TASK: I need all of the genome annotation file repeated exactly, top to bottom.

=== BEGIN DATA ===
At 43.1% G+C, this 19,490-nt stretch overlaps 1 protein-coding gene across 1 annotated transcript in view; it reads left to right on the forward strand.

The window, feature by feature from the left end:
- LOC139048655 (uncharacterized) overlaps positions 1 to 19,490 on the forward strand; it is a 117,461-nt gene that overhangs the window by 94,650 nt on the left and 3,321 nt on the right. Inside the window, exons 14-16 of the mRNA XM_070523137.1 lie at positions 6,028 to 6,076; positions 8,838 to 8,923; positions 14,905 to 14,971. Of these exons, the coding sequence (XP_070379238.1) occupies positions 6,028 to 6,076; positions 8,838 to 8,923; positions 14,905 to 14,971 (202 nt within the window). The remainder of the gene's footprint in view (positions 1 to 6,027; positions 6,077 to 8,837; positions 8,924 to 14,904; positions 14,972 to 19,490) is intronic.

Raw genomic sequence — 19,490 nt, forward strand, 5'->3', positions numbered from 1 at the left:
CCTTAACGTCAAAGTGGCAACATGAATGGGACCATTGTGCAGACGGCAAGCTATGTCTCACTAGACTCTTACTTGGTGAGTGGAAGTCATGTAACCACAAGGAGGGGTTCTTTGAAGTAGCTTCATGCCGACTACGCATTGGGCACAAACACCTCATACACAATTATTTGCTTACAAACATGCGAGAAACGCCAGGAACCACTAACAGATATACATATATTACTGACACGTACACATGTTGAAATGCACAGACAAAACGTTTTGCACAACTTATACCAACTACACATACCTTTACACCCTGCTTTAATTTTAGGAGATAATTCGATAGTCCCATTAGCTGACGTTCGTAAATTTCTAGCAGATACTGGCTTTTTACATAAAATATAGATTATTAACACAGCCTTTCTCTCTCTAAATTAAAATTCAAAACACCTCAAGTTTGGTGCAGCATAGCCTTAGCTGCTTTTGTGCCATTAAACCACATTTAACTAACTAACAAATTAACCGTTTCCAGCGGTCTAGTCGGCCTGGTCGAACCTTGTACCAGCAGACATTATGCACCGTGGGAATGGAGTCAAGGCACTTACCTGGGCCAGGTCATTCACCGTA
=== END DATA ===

At 43.1% G+C, this 19,490-nt stretch overlaps 1 protein-coding gene across 1 annotated transcript in view; it reads left to right on the forward strand.

The window, feature by feature from the left end:
- LOC139048655 (uncharacterized) overlaps positions 1 to 19,490 on the forward strand; it is a 117,461-nt gene that overhangs the window by 94,650 nt on the left and 3,321 nt on the right. Inside the window, exons 14-16 of the mRNA XM_070523137.1 lie at positions 6,028 to 6,076; positions 8,838 to 8,923; positions 14,905 to 14,971. Of these exons, the coding sequence (XP_070379238.1) occupies positions 6,028 to 6,076; positions 8,838 to 8,923; positions 14,905 to 14,971 (202 nt within the window). The remainder of the gene's footprint in view (positions 1 to 6,027; positions 6,077 to 8,837; positions 8,924 to 14,904; positions 14,972 to 19,490) is intronic.

Raw genomic sequence — 19,490 nt, forward strand, 5'->3', positions numbered from 1 at the left:
CCTTAACGTCAAAGTGGCAACATGAATGGGACCATTGTGCAGACGGCAAGCTATGTCTCACTAGACTCTTACTTGGTGAGTGGAAGTCATGTAACCACAAGGAGGGGTTCTTTGAAGTAGCTTCATGCCGACTACGCATTGGGCACAAACACCTCATACACAATTATTTGCTTACAAACATGCGAGAAACGCCAGGAACCACTAACAGATATACATATATTACTGACACGTACACATGTTGAAATGCACAGACAAAACGTTTTGCACAACTTATACCAACTACACATACCTTTACACCCTGCTTTAATTTTAGGAGATAATTCGATAGTCCCATTAGCTGACGTTCGTAAATTTCTAGCAGATACTGGCTTTTTACATAAAATATAGATTATTAACACAGCCTTTCTCTCTCTAAATTAAAATTCAAAACACCTCAAGTTTGGTGCAGCATAGCCTTAGCTGCTTTTGTGCCATTAAACCACATTTAACTAACTAACAAATTAACCGTTTCCAGCGGTCTAGTCGGCCTGGTCGAACCTTGTACCAGCAGACATTATGCACCGTGGGAATGGAGTCAAGGCACTTACCTGGGCCAGGTCATTCACCGTA